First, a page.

Creating Identity in America: A Look at the Smithsonian’s Beyond Bollywood Exhibition

The immigrant story is a timeless and consistent theme in United States history. As new groups make America home for reasons of opportunity, sanctuary, freedom, etc., enlivened debates as to who is really “American” rise: Is America a melting pot or a salad bowl? Can one be an individual, traditional, and assimilated simultaneously? The exhibit Beyond Bollywood: Indian Americans Shape the Nation explores the tenuous balance of creating identity through the stories of various immigrant communities.

On February 27, 2014, the Smithsonian National Museum of Natural History (NMNH) launched its anticipated Beyond Bollywood exhibition. Sponsored in part by the Asian Pacific American Center, the exhibit shares the compelling but comparatively untold story of one immigrant group—the Indian American. Incorporating photography, narratives, multimedia, and interactive stations, NMNH presents the history of Indian migration to the United States, and highlights this community’s contributions to American society. Running on site at NMNH until August 16, 2015, the exhibition will then travel to other museums around the nation. The Smithsonian has also developed an online exhibition and a blog to supplement the experience.

While institutions such as the Lower East Side Tenement Museum and the New York Historical Society offer engaging programming on immigrant experiences (check out Tenement Tours and Chinese American: Inclusion/Exclusion, respectively), the Indian American journey tends to remain underrepresented. To prove this point, the Smithsonian, an institution boasting 137 million collection items, found that it did not possess enough objects for the 5,000 square foot Beyond Bollywood exhibition area, resorting to an open call [1]. This exhibit, then, serves as an introduction to the topic of Indian American immigration, assimilation, and identity. Curator Masum Momaya comments: “We [NMNH] want to show the diversity of the [Indian American] community and what the community participates in, and the diversity of accomplishments in the community” [2]. The timeline follows several waves of immigration—from the first crewman who sailed to the United States in 1790, to the 1950s and 1960s “when a highly-educated wave of doctors and engineers immigrated to fill a surplus of American jobs” [3].

The online portion of the exhibit relates the importance of an exhibition such as this: “One out of every 100 Americans traces his or her roots to India. India’s fingerprints here range from flavorful food and flamboyant fashion to yoga studies, sites of worship, and breakthroughs in medicine, science, and technology” [4]. The Indian American culture infuses itself with every aspect of American life, and yet the community does not receive a proportional amount of representation. The exhibit does not seek to tell a story of assimilation nor of isolation: instead, Beyond Bollywood displays the Indian American quest for acceptance amid individuality. This very notion is symbolized by the lack of punctuation in the term: It is not “Indian-American,” but, rather, two distinct words. This community is uniquely Indian American, a conglomeration of Indian and American ideals fused together to create a separate category neither wholly one nor the other, but reflecting aspects of both.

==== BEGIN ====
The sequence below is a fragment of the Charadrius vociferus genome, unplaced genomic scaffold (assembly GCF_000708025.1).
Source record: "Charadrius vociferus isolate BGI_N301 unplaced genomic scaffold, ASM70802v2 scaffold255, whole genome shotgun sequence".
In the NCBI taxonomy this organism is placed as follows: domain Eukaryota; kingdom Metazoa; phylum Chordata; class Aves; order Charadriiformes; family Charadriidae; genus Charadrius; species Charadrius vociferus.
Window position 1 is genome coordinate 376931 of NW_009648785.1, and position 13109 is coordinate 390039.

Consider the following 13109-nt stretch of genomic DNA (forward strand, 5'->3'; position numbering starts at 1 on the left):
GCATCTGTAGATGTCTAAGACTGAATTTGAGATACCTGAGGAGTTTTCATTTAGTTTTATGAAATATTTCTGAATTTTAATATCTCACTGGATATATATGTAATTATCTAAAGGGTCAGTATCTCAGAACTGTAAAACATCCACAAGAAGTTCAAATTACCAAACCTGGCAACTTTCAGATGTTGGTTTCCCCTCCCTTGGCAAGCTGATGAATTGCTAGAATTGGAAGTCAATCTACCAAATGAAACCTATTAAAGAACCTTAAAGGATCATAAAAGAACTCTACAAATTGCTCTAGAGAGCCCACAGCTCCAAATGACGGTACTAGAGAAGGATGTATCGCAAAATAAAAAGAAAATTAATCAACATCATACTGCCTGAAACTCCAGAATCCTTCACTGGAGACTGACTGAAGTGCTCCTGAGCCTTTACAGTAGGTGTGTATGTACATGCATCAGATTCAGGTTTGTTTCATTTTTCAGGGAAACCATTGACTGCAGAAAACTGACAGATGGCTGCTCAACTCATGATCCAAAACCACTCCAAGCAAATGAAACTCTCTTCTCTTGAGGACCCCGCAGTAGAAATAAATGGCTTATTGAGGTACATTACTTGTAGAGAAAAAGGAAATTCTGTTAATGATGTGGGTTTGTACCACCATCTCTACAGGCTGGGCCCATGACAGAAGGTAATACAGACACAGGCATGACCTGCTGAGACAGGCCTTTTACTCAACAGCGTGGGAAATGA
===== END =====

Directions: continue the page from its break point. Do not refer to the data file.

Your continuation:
A cartoon of Uncle Sam hugging a Sikh. Appeared in newspapers on August 8, 2012. By permission of Michael Ramirez and Creators Syndicate, Inc.

A cartoon of Uncle Sam hugging a Sikh. Appeared in newspapers on August 8, 2012. By permission of Michael Ramirez and Creators Syndicate, Inc.

The cartoon image of Uncle Sam hugging a Sikh represents this mixture, this attempt at acceptance. This piece was rendered after Balbir Singh Sodhi, a gas station owner in Arizona, was murdered shortly after the 9/11 Terrorist Attack simply because he was not American in the eyes of Frank Silva Roque. His senseless death exposes a larger issue: that Indian Americans are still considered the “other,” that they have not yet been embraced by larger America. Beyond Bollywood not only attempts to expose the mistreatment of Indian Americans, but also shares the triumphant stories of Indian Americans who have become United States politicians, Nobel Prize winners, professional football players, and famous actors. Although criticized for being a vanity project or for lacking nuance, Priya Chhaya recognizes the importance of the exhibition as a popular introduction. Her question looking forward remains: “How do we reach the point of just becoming part of ‘American history’ rather than a subaltern section of it?” [5]. No one institution, not even the Smithsonian cannot fully answer that question, but museums can start that conversation. The exhibit, Beyond Bollywood, despite its flaws, asks its audience to ponder the identity struggle of a group of Americans whose story is relatively unheard.

This desire to “become American” whilst also remaining true to one’s ancestry is a hard-to-achieve equilibrium in the creation of identity. Exhibitions such as Beyond Bollywood are important not because they are the end-all-be-all for defining any one groups’ identity, but because they expose the difficulties of forging one’s own path while simultaneously trying to fit in. The exhibit calls us to consider the Indian American story, and to perhaps indulge in self-reflection as to what identity in America means.

[1] Lavanya Ramanathan. “‘Beyond Bollywood’ at the Smithsonian’s National Museum of Natural History.” The Washington Post. March 16, 2014.

[2] “Beyond Bollywood.” Video.

[3] Amy Henderson. “How Museums and the Arts are Presenting Identity So That It Unites, Not Divides.” May 29, 2014.

[4] “Digital Exhibition.” Beyond Bollywood.

[5] Priya Chhaya. “Beyond Fifteen Minutes of Fame.” Public History Commons. November 26, 2014.